Others, like David Mamet’s Race or Neil Labute’s This Is How It Goes, make me realize how much of an abstract concept racism’s pervasiveness can be for white people. Unfortunately, much of the mainstream art world is controlled by white people, and therefore what is considered worthy of production is shaped by white perceptions.

Trouble in Mind has been resurrected, but there are always complications. Over at the Arena Stage website, Irene Lewis speaks to the cause of the persistent racial gap in evaluation of material:

For years, the play Trouble in Mind, by African-American playwright Alice Childress, was recommended to me as a show that, as artistic director of CENTERSTAGE, I should produce. I had read the play several times over the years and found it to be “old-fashioned/old hat,” especially concerning the depiction of the character of the white director. Finally, I decided to ask the opinion of an African-American actress whose judgment I have always valued. She read the play and told me that she liked it. When I asked if she found the role of the white director dated and unbelievable, she said, “No.” So I came around to the opinion that this was another case of – what should I call it – whites (me) being “out of touch” with the experiences of African-Americans. I decided to produce and direct the play at CENTERSTAGE in Baltimore. It subsequently transferred to Yale Repertory Theater. I am delighted that Molly is bringing this groundbreaking piece to Arena Stage.

“Out of touch” is the last term I would use to describe Childress’ noted work, considering it was originally performed in 1955. Considering the play was created more than five decades ago, it should not be so fresh and contemporary. And yet, we live in an era in which a white woman’s tale about a white woman and the black maids she liberated swept the bestseller’s list and the box office – clearly, things haven’t changed that much. So why the disconnect between black and white theater aficionados? As Childress herself has stated:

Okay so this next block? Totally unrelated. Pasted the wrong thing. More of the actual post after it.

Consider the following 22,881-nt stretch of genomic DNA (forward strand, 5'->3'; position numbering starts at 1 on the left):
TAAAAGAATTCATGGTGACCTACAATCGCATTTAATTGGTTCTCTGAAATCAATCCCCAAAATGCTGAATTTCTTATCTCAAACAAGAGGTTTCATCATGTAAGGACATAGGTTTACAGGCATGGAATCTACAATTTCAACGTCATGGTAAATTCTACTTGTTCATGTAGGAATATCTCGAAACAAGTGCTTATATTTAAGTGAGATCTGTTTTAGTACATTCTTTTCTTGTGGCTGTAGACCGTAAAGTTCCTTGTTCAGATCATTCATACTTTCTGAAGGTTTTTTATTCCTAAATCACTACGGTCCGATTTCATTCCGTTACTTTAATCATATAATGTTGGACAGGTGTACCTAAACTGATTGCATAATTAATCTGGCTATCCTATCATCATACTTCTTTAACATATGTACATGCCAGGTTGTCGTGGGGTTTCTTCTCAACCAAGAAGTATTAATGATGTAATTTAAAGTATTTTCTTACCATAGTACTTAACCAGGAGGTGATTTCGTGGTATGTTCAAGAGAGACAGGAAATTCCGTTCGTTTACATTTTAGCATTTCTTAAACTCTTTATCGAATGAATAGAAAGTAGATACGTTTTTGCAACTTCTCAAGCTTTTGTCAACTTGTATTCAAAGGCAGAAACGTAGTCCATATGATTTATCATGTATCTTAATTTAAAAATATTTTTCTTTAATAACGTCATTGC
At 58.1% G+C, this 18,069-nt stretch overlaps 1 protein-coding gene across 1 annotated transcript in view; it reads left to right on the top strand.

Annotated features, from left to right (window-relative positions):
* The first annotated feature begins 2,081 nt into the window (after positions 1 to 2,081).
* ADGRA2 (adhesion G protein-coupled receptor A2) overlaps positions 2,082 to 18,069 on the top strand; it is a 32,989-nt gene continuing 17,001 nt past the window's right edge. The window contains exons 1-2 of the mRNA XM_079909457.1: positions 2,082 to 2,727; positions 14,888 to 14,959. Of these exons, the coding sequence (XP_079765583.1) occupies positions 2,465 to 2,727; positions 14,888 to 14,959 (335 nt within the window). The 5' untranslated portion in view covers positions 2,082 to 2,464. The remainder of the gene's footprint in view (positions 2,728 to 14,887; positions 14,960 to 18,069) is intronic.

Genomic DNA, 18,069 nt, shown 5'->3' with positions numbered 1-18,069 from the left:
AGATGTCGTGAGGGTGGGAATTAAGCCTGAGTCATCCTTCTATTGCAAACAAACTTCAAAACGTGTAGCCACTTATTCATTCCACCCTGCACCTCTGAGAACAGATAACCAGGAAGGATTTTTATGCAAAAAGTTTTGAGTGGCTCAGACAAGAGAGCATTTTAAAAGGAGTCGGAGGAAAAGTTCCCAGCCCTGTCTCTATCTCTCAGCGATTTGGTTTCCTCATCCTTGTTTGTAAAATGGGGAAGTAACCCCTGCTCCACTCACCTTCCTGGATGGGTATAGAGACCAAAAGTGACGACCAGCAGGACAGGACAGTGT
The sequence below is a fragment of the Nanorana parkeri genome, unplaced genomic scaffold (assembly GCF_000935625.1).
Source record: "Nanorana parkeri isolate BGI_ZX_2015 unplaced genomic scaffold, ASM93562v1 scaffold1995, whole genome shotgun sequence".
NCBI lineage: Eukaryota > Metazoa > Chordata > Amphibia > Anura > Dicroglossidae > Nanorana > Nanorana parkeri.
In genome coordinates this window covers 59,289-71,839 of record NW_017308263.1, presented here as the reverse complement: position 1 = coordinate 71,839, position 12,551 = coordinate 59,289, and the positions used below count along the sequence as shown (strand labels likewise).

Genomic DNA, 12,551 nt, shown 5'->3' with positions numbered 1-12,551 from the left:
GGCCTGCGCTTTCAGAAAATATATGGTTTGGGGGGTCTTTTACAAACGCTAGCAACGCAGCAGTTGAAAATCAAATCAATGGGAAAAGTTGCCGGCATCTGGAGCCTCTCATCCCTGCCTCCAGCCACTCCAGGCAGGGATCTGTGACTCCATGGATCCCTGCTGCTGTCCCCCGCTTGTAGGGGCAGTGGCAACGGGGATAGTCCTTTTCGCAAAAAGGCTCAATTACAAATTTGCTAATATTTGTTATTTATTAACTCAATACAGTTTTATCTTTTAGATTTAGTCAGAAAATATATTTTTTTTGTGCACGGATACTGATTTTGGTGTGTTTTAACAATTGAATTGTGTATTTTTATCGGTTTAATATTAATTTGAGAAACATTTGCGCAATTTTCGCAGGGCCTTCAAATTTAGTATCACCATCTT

“There aren’t any black critics who can close a white play. But in black theater, black experience has been fought against by white critics. The white critic feels no obligation to prepare himself to judge a black play.”

And so, here we are. Continue reading

Quoted: Jeff Chang on Libraries and “Our Collective Imagination”

I love libraries and I vote

Enter the collectors, the hipsters, and the DJs. Their rediscovery of musical heritage is a cyclical phenomenon made possible by the deletion of massive amounts of culture. A process we seen repeatedly occurring in Black music, for instance, from the blues to free jazz to funk to disco to hip-hop.

Revivals are what happen at the point where the margin of the marketplace meets the bleeding-edge of hipsterism. It’s lots of fun, but it can also lead to decontextualization and erasure. Where do sagging jeans come from, right? In the cultural economy, in other words, history itself can be deleted.

So on the one hand, you have the market failure that occurs when companies choose to delete records or stop circulating records that have historical or creative importance, music that embodies our human story or music that helps seed new creativity.

Because of market failure, you can’t get De La Soul’s first four albums on iTunes. Nor can you get most of Biz Markie’s albums. You can’t get the complete Def Jam-era Public Enemy boxset Chuck D and the crew put together almost a decade ago. [...]

When I go into a library, I don’t have to worry about who is holding whose copyrights, why this book didn’t sell enough to continue to be available in any marketplace, how many other stories there are out there that I am missing because the storytellers don’t have the money or the property rights to tell them.

In the library, I am in a space beyond the marketplace, beyond consumption, beyond the money censors, beyond the noise. I am in a place where librarians have accumulated the knowledge and the stories important to me and my community.

The library is the embodiment and the refuge of our collective imagination. In the library, we learn just how big and full of possibility the world is and we build the kindling to fuel our creative fires and to change our culture.

—Jeff Chang, “In Defense of Libraries,” a talk given at a rally to save Oakland’s Public Libraries